Co-founders Leave, Site Wobbles

By Chris Preimesberger  |  Posted 2012-07-15 Print this article Print


Co-founders Leave, Site Wobbles

In August 2007, Digg modified its main user interface, mostly in the profile area. Users, who get accustomed to formats and eschew changes (just ask Facebook about that one), didn't like it. Three years later, it changed again, and more users didn't like it.

Websites are all about usability and look and feel. Subscribers want to feel welcomed and nurtured; after all, they intentionally signed up to use the site. Digg's August 2010 redesign not only wasn't nurturing, it was a flat-out disaster, according to many former users who, ironically, used competing networks like Twitter to complain about it.

In the redesign, Digg axed a popular feature: the "bury" button for users' thumbs-down recommendations. Without a way to say "no" to balance "yes," users were handcuffed.

Digg also neglected its most active power users, who invested a lot of time lauding and degrading stories they had read on the Web. But rather than promote activity by its frequent users -- and best customers -- Digg did nothing. No wonder those users eventually fell away and found other sites that exhibited more appreciation for them.

After its co-founders and co-backbones, Kevin Rose (Google ventures) and Jay Adelson (SimpleGeo), left the company in 2010, it had peaked in both relevance and usefulness. Digg essentially became a spineless amoeba.  

Mobile Strategy Tanked

Digg never launched a successful mobile format, which certainly did not help matters.

Most importantly, Digg never figured out a way to monetize those millions of page views, despite partnerships with Facebook and others. Listening closer to users and enacting a smart mobile strategy ultimately may not have saved the site, but they would have helped the business tremendously.

To paraphrase legendary American storyteller Woody Guthrie, whose 100th birthday was July 14: "So long, Digg, it's been good to know ya."

Chris Preimesberger is Editor of Features and Analysis for eWEEK. Twitter: @editingwhiz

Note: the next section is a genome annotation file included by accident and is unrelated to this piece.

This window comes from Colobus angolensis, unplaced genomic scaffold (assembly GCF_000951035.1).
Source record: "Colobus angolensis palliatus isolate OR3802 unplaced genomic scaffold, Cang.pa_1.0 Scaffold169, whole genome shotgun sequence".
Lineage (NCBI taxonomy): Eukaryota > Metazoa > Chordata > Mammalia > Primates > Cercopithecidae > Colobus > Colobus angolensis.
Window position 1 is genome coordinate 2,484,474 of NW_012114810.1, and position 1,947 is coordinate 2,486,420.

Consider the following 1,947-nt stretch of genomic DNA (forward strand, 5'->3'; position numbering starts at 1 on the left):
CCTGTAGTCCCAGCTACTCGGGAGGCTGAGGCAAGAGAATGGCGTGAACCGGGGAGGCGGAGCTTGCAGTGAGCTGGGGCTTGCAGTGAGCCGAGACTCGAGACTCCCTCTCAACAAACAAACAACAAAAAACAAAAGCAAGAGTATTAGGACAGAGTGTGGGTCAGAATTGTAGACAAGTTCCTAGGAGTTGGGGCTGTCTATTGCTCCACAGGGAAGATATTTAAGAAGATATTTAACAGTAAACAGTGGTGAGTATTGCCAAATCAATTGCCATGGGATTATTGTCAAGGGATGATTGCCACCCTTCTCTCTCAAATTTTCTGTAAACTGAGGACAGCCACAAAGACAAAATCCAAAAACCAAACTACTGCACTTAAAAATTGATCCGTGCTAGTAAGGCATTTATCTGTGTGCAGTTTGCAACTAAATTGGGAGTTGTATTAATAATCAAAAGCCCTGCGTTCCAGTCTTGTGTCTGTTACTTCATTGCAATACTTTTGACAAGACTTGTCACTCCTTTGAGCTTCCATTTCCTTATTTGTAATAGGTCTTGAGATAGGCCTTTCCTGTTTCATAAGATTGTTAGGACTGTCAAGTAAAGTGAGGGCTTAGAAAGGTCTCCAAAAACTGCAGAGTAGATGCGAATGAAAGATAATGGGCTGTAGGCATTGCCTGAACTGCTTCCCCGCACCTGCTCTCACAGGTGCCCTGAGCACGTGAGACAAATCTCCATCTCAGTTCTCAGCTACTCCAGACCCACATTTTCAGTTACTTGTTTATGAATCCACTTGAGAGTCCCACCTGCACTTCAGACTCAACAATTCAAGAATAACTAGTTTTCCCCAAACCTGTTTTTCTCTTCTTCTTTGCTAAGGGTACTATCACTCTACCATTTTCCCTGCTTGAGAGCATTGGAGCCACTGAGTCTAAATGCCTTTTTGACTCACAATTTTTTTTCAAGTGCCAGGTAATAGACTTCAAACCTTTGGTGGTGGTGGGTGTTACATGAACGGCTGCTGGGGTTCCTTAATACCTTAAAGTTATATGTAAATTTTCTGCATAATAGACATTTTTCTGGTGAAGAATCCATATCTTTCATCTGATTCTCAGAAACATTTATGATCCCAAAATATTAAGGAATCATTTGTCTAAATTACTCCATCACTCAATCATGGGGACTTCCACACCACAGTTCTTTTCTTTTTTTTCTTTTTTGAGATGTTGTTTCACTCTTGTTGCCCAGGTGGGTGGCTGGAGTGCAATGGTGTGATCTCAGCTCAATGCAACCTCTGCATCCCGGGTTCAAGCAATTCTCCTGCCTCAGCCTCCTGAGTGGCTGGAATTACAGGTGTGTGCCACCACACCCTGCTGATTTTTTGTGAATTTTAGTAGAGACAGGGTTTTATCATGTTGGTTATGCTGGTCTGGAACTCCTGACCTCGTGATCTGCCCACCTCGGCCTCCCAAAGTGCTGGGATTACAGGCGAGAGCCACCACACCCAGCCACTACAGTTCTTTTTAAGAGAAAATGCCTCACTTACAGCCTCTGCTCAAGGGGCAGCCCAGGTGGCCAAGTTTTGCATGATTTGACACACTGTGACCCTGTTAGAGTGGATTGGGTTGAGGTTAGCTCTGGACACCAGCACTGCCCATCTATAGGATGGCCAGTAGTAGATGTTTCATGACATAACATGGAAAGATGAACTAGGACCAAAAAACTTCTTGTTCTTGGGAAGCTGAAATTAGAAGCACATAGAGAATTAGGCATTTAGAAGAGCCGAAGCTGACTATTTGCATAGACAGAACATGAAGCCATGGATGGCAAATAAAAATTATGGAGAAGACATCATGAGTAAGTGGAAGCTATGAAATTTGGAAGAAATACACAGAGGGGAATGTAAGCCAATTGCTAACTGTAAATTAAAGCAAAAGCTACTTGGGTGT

Chris Preimesberger Chris Preimesberger was named Editor-in-Chief of Features & Analysis at eWEEK in November 2011. Previously he served eWEEK as Senior Writer, covering a range of IT sectors that include data center systems, cloud computing, storage, virtualization, green IT, e-discovery and IT governance. His blog, Storage Station, is considered a go-to information source. Chris won a national Folio Award for magazine writing in November 2011 for a cover story on and CEO-founder Marc Benioff, and he has served as a judge for the SIIA Codie Awards since 2005. In previous IT journalism, Chris was a founding editor of both IT Manager's Journal and and was managing editor of Software Development magazine. His diverse resume also includes: sportswriter for the Los Angeles Daily News, covering NCAA and NBA basketball, television critic for the Palo Alto Times Tribune, and Sports Information Director at Stanford University. He has served as a correspondent for The Associated Press, covering Stanford and NCAA tournament basketball, since 1983. He has covered a number of major events, including the 1984 Democratic National Convention, a Presidential press conference at the White House in 1993, the Emmy Awards (three times), two Rose Bowls, the Fiesta Bowl, several NCAA men's and women's basketball tournaments, a Formula One Grand Prix auto race, a heavyweight boxing championship bout (Ali vs. Spinks, 1978), and the 1985 Super Bowl. A 1975 graduate of Pepperdine University in Malibu, Calif., Chris has won more than a dozen regional and national awards for his work. He and his wife, Rebecca, have four children and reside in Redwood City, Calif.Follow on Twitter: editingwhiz

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